Maths on Trial

Last week I had the pleasure to attend a talk by Leila Schneps on the mathematics of crime. A self-declared pure mathematician, Schneps recently became involved in studying the mathematics in criminal trials. Rather than focusing on the mathematics of forensic data, such as DNA, the talk was on the use of Bayesian networks in crime evidence analysis.

One of the most challenging tasks for juries in criminal trials is to weigh the impact of different pieces of evidence which may be dependent on each other. In fact, studies have shown that there are several fallacies that jury members fall into on a regular basis, such as overestimating the weight of a single piece of DNA evidence. This is because most people assume that the probability of an event A happening given that B happens [P(A|B)] is equal to an event B happening, given that A happens [P(B|A)]. However, this is NOT true: the two are connected by Bayes’ Rule.

For example, a forensic specialist may say that a piece of DNA is found in 1 in every 1000 people. The jury will take this to mean the the suspect must be guilty as he is that person out of 1000 (the chances of it being anyone else is so low). However, this is critically not true, as explained above.

Thus, Bayesian networks are a powerful tool to assess the weight of different kinds of evidence, taking into account their dependencies on one another, and what effect they have on the guilt of the suspect.

What are Bayesian Networks?

Bayesian Networks are a type of statistical model,  which organise a body of knowledge in any given area, in this case evidence of a criminal trial, by mapping out cause-and-effect relationships and encoding them with numbers that represent the extent to which one variable is likely to affect the other. These networks are named after British mathematician Reverend Thomas Bayes, due to their reliance on Bayes’ formula. This rule can be extended to multiple variables and multiple states, allowing complicated probabilities to be calculated.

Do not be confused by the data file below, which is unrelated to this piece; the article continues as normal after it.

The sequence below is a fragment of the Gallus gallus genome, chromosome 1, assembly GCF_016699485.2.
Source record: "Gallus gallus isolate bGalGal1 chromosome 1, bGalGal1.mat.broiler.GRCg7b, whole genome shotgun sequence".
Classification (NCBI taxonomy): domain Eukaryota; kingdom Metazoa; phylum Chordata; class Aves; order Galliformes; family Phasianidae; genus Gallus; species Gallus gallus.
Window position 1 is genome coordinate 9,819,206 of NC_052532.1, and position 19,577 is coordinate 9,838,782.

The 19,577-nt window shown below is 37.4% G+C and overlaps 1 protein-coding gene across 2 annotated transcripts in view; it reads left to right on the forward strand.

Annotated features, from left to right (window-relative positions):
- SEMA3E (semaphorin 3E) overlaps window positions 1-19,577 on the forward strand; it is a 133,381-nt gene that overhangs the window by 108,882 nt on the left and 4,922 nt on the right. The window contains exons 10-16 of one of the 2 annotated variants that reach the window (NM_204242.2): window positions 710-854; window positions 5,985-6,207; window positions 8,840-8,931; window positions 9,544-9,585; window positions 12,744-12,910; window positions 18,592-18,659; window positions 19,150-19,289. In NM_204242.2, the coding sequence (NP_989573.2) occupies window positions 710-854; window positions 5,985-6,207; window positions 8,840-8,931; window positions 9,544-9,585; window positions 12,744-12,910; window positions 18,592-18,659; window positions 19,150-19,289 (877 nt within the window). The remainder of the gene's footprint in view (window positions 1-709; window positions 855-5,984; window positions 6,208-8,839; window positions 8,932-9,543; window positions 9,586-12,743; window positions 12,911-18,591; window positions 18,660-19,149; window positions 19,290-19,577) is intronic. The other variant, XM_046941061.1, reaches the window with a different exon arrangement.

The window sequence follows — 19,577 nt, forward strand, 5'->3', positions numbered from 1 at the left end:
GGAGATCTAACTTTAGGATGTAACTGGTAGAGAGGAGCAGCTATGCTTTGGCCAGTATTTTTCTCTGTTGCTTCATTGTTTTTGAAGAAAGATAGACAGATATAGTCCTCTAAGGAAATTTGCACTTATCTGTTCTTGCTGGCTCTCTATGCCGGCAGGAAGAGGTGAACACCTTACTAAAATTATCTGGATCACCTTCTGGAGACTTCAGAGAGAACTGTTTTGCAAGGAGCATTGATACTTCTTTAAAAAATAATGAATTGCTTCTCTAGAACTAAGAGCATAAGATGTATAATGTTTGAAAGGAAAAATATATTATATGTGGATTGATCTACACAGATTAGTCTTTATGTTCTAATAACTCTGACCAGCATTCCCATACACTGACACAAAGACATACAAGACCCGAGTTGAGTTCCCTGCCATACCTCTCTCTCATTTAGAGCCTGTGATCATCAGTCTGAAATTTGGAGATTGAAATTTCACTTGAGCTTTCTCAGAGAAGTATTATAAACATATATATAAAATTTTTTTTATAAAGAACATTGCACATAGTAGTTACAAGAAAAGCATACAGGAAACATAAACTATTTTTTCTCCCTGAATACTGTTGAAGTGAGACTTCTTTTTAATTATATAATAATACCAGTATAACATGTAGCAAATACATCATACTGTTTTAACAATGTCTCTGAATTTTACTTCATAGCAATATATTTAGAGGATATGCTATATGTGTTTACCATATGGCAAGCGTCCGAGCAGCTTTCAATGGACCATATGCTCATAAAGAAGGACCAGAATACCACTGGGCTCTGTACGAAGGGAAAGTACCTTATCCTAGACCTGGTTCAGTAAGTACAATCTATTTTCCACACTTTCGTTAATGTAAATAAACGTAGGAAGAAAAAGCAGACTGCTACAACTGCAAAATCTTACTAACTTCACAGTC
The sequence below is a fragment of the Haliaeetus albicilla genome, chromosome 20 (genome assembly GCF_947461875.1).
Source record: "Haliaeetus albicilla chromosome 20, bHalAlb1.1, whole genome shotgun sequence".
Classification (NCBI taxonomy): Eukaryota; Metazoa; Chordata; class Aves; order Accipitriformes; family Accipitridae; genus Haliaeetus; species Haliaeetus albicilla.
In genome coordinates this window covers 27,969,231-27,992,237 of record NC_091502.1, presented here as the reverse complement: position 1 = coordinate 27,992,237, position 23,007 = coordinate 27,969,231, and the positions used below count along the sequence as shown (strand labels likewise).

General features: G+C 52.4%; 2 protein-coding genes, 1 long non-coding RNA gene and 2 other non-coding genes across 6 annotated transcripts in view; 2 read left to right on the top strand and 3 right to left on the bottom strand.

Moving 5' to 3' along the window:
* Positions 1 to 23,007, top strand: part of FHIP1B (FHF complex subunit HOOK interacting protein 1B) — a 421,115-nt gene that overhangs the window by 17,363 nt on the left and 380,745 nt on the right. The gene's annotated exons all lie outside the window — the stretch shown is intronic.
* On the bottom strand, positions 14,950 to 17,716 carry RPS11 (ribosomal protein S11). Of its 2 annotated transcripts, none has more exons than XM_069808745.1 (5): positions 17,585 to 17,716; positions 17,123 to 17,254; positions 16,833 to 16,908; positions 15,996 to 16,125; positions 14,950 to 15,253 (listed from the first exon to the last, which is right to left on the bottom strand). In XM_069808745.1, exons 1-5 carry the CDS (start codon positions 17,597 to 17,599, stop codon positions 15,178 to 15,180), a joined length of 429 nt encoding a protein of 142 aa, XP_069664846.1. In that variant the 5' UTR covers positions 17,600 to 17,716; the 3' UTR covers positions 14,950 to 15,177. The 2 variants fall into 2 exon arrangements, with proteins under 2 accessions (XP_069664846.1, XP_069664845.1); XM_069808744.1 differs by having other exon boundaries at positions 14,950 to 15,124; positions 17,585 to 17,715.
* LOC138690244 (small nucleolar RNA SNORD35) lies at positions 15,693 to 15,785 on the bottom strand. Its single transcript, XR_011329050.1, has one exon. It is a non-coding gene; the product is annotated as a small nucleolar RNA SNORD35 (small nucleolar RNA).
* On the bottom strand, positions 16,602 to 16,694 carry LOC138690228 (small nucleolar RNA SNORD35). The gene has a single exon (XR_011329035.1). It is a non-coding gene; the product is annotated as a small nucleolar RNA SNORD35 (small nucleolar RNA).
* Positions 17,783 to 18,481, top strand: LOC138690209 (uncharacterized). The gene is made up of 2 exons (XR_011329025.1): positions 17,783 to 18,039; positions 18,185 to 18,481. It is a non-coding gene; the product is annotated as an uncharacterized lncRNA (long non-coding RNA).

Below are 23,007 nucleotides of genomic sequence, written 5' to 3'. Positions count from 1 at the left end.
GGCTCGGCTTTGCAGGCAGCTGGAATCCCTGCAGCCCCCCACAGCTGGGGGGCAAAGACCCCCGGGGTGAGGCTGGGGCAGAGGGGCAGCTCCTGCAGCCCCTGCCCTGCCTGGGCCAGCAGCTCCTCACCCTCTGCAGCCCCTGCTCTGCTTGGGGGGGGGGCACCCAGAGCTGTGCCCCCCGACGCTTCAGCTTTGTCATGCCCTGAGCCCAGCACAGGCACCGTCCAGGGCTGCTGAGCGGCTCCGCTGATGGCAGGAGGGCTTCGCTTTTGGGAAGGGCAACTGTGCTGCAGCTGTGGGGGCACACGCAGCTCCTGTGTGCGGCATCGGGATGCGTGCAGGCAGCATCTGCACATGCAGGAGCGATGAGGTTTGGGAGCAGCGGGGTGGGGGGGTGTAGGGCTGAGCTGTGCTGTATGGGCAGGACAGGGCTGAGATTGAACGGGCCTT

Example

To illustrate an easy example, consider this Bayesian Network:

Let us say that the weather can only have three states: sunny, cloudy or rainy, that the grass can only be wet or dry, and that the sprinkler can be on or off. The arrows, which represent dependence, have been drawn in that way because if it rainy, then the lawn will be wet, but if it is sunny for a long time then this will cause us to turn on the sprinklers, and hence the lawn will also be wet.

By imputing probabilities into this network that reflect the reality of real weather, lawn and sprinkler-use behaviour, it can be made to answer questions like:

“If the lawn is wet, what are the chances it was caused by rain or by the sprinkler?”

“If the chance of rain increases, how does that affect my having to budget time for watering the lawn?”

I51G8WI2nsNL._SX334_BO1,204,203,200_.jpgn her presentation, Leila Schneps talked briefly about a book she had released entitled ‘Math on Trial’, which describes 10 trials spanning the 19th century to today, in which mathematical arguments were used (and greatly misused) as evidence. The cases discussed include “Sally Clark, who was accused of murdering her children by a doctor with a faulty sense of calculation; of nineteenth-century tycoon Hetty Green, whose dispute over her aunt’s will became a signal case in the forensic use of mathematics; and of the case of Amanda Knox, in which a judge’s misunderstanding of probability led him to discount critical evidence – which might have kept her in jail.”

After hearing Schneps transmit her passion and excitement, I am fascinated with this subject and can’t wait to get my hands on this book to learn more! M x

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